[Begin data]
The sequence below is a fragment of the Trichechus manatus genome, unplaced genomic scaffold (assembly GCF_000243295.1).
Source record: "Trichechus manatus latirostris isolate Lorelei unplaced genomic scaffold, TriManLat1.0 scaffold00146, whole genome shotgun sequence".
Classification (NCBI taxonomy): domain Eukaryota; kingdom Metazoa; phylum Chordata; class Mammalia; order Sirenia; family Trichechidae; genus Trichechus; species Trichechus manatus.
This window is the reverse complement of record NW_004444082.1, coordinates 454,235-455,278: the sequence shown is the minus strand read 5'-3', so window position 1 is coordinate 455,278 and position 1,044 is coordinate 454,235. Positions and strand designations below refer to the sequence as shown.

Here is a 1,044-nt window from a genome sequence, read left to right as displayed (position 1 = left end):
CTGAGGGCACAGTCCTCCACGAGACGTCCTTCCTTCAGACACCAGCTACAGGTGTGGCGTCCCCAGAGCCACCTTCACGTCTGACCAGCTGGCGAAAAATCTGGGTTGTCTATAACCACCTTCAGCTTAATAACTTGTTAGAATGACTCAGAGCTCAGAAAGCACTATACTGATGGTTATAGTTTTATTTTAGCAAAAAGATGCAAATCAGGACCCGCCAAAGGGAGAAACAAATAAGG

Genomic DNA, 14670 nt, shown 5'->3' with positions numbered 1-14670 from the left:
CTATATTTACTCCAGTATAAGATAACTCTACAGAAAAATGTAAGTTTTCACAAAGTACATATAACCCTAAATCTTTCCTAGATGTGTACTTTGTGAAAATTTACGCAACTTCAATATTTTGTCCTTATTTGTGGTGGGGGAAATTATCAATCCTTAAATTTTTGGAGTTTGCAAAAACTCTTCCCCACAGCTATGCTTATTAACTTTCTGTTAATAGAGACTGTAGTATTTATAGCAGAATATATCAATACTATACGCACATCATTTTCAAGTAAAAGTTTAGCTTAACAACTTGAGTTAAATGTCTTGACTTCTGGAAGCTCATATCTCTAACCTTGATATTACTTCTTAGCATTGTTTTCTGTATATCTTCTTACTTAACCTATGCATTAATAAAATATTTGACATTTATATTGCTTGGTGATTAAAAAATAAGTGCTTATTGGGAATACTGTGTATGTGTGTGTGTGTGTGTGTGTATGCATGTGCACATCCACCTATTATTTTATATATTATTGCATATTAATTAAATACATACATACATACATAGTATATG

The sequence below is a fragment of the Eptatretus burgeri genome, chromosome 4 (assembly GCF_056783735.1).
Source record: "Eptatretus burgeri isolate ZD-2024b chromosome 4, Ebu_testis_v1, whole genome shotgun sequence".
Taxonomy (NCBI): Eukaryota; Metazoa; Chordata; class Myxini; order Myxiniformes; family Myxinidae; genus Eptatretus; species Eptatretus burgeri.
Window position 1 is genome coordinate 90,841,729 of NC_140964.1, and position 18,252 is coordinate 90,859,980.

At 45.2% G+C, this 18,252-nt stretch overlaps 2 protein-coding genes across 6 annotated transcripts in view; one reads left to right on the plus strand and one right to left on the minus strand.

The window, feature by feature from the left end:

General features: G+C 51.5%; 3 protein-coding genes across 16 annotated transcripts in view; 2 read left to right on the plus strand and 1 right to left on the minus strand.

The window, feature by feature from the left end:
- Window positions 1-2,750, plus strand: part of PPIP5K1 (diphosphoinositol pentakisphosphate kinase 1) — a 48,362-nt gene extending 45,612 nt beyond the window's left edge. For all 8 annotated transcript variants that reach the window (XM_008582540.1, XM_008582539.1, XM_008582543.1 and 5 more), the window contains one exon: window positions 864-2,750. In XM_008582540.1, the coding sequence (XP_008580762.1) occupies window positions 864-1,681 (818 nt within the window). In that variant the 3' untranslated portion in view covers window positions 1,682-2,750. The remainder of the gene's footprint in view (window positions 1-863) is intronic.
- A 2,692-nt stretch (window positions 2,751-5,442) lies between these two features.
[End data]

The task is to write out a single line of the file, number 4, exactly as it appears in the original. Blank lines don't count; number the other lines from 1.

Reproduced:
This window is the reverse complement of record NW_004444082.1, coordinates 454,235-455,278: the sequence shown is the minus strand read 5'-3', so window position 1 is coordinate 455,278 and position 1,044 is coordinate 454,235. Positions and strand designations below refer to the sequence as shown.